Sunday, January 23, 2011

Learning to Drive

Growing up in the 50's and 60's, driving a car seemed so glamorous, so grown up.  My great grandfather, W.H. Cullen and my grandfather, Papa Seth, operated a car dealership in Paulding for a number of years in the 1920's, so perhaps it was part of my genetic makeup.

bill of lading form saved from the garage
behind Aunt Bebe's house in Paulding

When I was small, my mother would take us on drives to the Independence Dam park outside  Defiance in our green 1949 or 1950 Chevrolet , a rounded, large scarab-shaped car with bouncy seats.  This is not the car, but it comports with what I remember ours looked like:

Independence Park (or what we called "the Dam")  ran between the Maumee River and a remnant of the Erie Canal, in a direct line for many miles.  My mother would put me on her lap and let me pretend to drive down this long straight road.  It was thrilling.

The green Chevy was replaced by a duo toned station wagon in 1959, as the size of our family increased.  Defiance had rapidly become a General Motors town following construction of the GM foundry there in 1948.  That's where I first heard that Ford stood for "fix or repair daily."  But my father bucked the pressure and purchased a Plymouth.  Perhaps in deference to his father's and grandfather's Dodge dealership in Paulding all those years ago.  I can remember sitting in the dining room on Clinton Street waiting for Dad to return from the dealership, guessing about the color of the car to help pass the time (white and tan).  It was a big day for the family.  Other station wagons followed, usually with a third seat in the back to accommodate our new additions, but they were never greeted with the same fanfare. By the time we moved into the house on Elliott Lane, my parents purchased a second car.  This was a convertible, a car Dad had always wanted growing up, and now he could fulfill his adolescent fantasy.  The car was his alone, and he drove it to and from work.  It, too was a Plymouth and it was navy blue.  When our house burned on Palm Sunday, 1967, the car perished in the garage--my father had run in and tried to start it but the steering wheel was too hot and he was forced to retreat and we watched it burn.  The tires made large clouds of black smoke that brought in lots of gawkers who drove around our circle driveway, which I found most embarrassing and my parents were thoroughly pissed off by the invasion of their privacy in this terrible event.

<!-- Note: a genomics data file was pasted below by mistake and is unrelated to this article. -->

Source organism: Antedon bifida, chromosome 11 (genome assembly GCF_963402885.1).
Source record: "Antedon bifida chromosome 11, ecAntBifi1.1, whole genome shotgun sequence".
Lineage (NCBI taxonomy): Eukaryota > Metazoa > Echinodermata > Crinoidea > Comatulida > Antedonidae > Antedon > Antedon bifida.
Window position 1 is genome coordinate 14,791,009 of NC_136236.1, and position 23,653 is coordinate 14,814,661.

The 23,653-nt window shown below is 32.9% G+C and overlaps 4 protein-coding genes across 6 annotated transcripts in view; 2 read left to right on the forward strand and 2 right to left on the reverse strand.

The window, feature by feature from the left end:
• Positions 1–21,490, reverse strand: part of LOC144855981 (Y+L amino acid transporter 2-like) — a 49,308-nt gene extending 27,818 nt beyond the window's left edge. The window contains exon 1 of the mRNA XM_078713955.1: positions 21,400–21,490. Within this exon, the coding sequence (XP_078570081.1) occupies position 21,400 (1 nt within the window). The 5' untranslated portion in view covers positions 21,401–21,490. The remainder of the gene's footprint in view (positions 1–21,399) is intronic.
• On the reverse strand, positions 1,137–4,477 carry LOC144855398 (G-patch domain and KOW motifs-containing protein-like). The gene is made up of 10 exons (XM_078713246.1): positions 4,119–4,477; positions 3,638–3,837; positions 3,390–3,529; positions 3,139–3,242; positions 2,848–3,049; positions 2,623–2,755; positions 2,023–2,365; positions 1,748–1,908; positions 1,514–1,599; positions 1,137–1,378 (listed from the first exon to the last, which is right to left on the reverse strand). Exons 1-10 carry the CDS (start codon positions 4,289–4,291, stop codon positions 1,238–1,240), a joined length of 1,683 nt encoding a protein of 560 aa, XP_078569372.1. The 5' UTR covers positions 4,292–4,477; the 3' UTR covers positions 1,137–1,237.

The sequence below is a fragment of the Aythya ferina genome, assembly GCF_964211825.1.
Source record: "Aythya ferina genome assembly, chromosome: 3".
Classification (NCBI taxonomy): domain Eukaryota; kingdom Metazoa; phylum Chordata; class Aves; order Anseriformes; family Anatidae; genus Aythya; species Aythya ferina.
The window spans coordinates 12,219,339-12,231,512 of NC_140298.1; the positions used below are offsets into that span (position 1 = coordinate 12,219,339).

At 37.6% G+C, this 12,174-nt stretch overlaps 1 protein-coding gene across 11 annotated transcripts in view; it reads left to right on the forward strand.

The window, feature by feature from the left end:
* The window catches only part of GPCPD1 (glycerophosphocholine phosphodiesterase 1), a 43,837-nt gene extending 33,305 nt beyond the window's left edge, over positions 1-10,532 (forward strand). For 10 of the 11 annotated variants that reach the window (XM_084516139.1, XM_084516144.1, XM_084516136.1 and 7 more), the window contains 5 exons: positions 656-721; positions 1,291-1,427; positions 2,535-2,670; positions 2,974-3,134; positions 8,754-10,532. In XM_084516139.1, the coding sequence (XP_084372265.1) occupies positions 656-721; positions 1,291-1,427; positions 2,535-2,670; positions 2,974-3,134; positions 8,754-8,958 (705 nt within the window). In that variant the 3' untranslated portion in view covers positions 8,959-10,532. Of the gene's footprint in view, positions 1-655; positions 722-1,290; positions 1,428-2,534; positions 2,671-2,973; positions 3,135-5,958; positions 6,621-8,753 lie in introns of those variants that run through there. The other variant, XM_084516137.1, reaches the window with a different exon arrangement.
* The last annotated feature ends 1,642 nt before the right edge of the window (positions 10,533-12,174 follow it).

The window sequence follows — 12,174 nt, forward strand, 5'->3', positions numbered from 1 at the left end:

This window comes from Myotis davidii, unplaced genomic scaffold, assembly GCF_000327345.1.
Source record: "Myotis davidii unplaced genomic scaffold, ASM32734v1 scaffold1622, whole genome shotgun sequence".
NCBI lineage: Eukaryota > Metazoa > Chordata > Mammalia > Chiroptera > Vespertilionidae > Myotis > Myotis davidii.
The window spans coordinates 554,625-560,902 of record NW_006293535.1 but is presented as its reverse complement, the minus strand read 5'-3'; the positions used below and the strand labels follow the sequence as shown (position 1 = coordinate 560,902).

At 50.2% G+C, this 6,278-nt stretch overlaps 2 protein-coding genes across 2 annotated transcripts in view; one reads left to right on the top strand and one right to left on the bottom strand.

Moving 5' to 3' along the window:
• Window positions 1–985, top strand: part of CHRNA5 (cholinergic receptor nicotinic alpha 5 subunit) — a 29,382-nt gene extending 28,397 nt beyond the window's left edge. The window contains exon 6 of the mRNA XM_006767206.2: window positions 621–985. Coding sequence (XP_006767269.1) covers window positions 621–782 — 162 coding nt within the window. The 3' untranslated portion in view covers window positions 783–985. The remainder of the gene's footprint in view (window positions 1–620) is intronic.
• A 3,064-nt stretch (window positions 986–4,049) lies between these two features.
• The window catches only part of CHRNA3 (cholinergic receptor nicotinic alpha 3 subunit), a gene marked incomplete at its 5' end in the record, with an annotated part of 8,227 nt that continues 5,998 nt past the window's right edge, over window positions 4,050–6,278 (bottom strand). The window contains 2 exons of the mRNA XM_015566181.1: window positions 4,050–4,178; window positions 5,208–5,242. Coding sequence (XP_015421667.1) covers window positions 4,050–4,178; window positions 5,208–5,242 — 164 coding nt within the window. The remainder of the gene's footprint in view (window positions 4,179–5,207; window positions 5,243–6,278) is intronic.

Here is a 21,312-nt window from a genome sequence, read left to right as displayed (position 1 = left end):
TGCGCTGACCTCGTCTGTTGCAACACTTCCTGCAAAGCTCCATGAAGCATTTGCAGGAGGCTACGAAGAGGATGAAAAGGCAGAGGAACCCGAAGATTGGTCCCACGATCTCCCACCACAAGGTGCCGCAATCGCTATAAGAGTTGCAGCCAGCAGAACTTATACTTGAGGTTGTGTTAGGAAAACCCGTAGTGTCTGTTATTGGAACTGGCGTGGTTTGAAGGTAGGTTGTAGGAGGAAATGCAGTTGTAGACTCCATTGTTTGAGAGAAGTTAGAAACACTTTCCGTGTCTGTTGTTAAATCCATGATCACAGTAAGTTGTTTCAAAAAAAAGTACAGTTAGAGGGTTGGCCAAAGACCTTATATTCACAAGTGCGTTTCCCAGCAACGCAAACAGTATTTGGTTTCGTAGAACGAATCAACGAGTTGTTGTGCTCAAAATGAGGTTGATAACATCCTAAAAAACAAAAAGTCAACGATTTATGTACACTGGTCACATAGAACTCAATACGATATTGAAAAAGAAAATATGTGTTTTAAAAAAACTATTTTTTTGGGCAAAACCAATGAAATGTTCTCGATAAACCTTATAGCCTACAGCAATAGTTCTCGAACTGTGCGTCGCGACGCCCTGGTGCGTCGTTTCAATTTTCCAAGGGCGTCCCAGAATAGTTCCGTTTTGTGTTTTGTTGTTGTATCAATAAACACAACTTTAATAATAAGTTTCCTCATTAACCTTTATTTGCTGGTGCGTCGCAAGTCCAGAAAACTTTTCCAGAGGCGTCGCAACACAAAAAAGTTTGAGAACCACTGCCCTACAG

Dad replaced the Plymouth convertible with a light blue Chevrolet with a white convertible top, but he did not have the attachment to this car that he did to his Plymouth.  I loved it.  I remember taking the Chevy out for a long run in the country by myself for as fast as I dared, in the spring of '69 (I didn't have the nerve to go past 70).  However, this was not the first car that I ever really drove.  And it involved my mother again.

When I was 14,  Mom decided it was time to teach me to drive one sunny summer morning.  Her father had taught her at that age back in Little Falls, MN, so she reasoned that I was ready to learn as well.  We drove out to the country in the family station wagon, stopped the car and I slid over to the driver's seat.  She got into the passenger side, closed the door, and I nervously put the car in drive and proceeded down a straight country road (they all are straight in that part of the country) bounded on both sides by drainage ditches and corn fields.  Though giddy with fear at first, I relaxed a bit after a few minutes of going down the straightaway.  "Turn to the right, up ahead," Mom ordered.  When the car reached the intersection, I began to turn right.  "You're not turning far enough," my mother noted.  She reached over and grabbed the wheel and tried to place her foot on the car's brake pedal.  Instead she hit the gas and the station wagon took off.  Luckily, the drainage ditch that the car careened down was not very steep and we stopped once we hit bottom.  I recall there was rather a lot of yelling,  and then my mother took command of the wheel and tried  to drive the car out of the ditch.  It would not budge.  We were stuck.

not the exact site, but this is the general appearance,
 if you add deeper drainage on both sides